Then the ones who pleased the Lord will ask, "When did we give you something to eat or drink? When did we welcome you as a stranger or give you clothes to wear or visit you while you were sick or in jail?"
The King will answer, "Whenever you did it for any of my people, no matter how unimportant they seemed, you did it for me." .......Matthew 25
Friday, December 9, 2011
Saturday, November 5, 2011
When we built the floating school at Boeung Rial, we never realized how God will eventually use the school.
The recent floods have pretty much driven the villages from there homes.The flood waters have risen the water levels so that there few areas left for the villagers to deploy their homes. We visited the small cluster of homes that had managed to find a shallow strip of land. Even so, the villagers shared that they were scared to remain in their homes at nights when the winds were strong. A few families had sought refuge in the floating school, which for them represented the only stable, safe and secure refuge from the rains and floods. School had essentially ceased during this time because the teachers have been unable make the trip in to the school.
Swee Oon will be pleased to learn that the floating school is finally really floating in about 4 metres of water.
We are starting the slow process of well disinfection in the Baray vicinity as the wells become uncovered. The following describe how such disinfection can be carried out. It is not a precise method but is probably adequate, and better than doing nothing. We used similar methods in the 2000 flood, and found it quite effective.
Pump 5.5hp pump with 10m of tubing
Chlorine powder S70 (calcium hypochlorite ~70%) - be careful as concentrated chlorine can be corrosive
Knotted rope at 10cm intervals
2 or 3 helpers
1. Pump out as much well water as possible. The less water remaining, the less chlorine you will need. It will not be completely drained as water will continue to accumulate while you pump. Just do the best you can.
2. Measure the depth of remaining water. You can do this using a rope tied to a weight. The rope can have a painted mark, or a knot every 0.1m.
3. Estimate the amount of chlorine to be used ( according to the Table below). The amount will depend on the depth of water and the diameter of the well.
4. Mix the chlorine powder into a large pail of well water.
5. Pour the mixture into the drained well, and try and stir using a long pole if possible.
6. Cover the well with a plastic sheet.
7 Leave the well covered for about 24 hours (meanwhile, DO NOT USE THE WELL). During this time also do not try to enter the well as the chlorine fumes may be overpowering and toxic.
8. The next day. Pump and empty the well again, as much as possible. Again, be careful of chlorine fumes which have accumulated in the closed environment of the well.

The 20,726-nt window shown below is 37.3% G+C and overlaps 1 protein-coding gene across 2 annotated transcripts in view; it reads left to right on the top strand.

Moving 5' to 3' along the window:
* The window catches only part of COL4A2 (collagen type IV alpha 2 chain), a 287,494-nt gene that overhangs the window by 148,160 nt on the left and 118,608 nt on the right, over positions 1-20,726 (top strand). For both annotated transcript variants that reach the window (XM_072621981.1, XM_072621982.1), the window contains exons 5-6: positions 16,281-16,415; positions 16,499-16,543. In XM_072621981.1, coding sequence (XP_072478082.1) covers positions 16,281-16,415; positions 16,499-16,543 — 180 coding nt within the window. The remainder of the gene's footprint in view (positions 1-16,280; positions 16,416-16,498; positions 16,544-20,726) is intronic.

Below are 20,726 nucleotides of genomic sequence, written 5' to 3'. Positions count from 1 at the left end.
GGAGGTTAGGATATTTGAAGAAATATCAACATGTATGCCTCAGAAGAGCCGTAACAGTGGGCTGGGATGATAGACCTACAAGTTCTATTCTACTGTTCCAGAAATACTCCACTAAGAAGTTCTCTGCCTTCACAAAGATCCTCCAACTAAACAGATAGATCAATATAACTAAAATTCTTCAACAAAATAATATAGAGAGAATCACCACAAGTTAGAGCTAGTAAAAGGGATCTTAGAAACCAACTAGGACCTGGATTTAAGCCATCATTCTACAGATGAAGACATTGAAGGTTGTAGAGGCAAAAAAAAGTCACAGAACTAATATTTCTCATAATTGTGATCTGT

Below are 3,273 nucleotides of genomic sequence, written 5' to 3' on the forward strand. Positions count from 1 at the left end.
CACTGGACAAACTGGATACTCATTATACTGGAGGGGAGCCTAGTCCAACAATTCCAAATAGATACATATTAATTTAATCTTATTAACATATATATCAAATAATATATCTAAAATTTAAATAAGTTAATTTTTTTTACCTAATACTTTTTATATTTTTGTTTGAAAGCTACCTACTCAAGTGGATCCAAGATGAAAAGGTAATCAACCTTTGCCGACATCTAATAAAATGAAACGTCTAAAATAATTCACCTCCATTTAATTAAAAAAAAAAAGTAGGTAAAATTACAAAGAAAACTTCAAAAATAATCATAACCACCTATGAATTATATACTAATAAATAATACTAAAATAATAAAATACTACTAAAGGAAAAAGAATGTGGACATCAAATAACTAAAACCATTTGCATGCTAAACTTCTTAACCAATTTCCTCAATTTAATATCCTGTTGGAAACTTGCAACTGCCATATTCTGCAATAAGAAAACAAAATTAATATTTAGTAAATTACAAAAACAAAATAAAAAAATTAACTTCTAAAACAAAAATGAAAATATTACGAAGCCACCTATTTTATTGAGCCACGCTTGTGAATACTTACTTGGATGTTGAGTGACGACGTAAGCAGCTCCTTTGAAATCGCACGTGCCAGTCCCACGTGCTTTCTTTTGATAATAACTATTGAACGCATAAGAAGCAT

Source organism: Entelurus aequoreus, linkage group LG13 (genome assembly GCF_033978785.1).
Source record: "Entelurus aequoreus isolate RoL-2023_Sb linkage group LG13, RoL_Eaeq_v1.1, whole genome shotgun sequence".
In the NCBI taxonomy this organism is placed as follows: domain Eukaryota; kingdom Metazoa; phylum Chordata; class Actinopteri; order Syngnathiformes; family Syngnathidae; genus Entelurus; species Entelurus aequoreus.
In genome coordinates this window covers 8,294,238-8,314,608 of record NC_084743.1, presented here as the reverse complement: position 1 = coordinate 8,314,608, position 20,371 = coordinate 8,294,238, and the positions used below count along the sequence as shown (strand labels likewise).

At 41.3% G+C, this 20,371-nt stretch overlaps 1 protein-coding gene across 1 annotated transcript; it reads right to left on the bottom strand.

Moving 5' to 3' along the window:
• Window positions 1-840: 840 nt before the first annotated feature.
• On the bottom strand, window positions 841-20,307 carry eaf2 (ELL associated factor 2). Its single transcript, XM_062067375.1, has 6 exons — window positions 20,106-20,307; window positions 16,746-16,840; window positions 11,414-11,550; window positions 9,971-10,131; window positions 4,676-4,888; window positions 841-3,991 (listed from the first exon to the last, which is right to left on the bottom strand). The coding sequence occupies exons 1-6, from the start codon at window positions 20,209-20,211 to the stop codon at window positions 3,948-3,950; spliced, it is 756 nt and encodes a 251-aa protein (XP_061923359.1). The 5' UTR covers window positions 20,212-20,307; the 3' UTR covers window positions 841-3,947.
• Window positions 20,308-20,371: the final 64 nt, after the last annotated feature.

9. Let the well water re-accumulate naturally over the next 24 hrs
10. The well should now be able to be used, if the strong smell of chlorine has disappeared.
The following Table gives the approximate amount of Chlorine powder to be used depending on the diameter of well and depth of residual well water. For example: if well diameter is 1.5m and depth 0.5m, it will reference cell "I10", which is approximately 16 tablespoons.
Friday, October 21, 2011
For those reading in Cambodia, here is an option that can be used. Water can be disinfected using household bleach. I am not sure how available this is in the villages, but it will definitely be more accessible than commercial water purifier tablets.
1. Get hold of standard simple household bleach. Non-perfumed. Not the specialty types. It should say approximately 5-6%.
2. Filter the water source. Can just use a double layer of the Cambodian krama. This is just to get rid of as much mud, sand and debris as possible.
3. Disinfect the water using the bleach. The amount of bleach used is approximately a quarter of a teaspoon for about 4 litres of water. This should be approximately a standard 10 -12 inch diameter pail filled to about 10-12 inches high. Stir the water well and let it stand for about 30 minutes. There should be a bit of the chlorine smell, but not too strong. If too much chlorine smell can just agitate the water by pouring pail-to-pail. After a while it should be ready to drink.
This is a very crude process, so don't expect any accuracy here in generating the correct concentration of chlorine. The bleach is relatively safe and non-poisonous when used this way. The important thing is that it is an accessible, affordable, low tech way of obtaining reasonably disinfected water for daily needs.
Friday, April 22, 2011
Saturday, April 9, 2011
Friday, April 8, 2011
Thursday, April 7, 2011
Tuesday, April 5, 2011
Monday, April 4, 2011
Friday, April 1, 2011
Thursday, March 31, 2011
Wednesday, March 30, 2011
There is an interesting tale to be told about the small village of Peam On Chaan. But that's a story for another day, if you would invite me out for coffee.... :)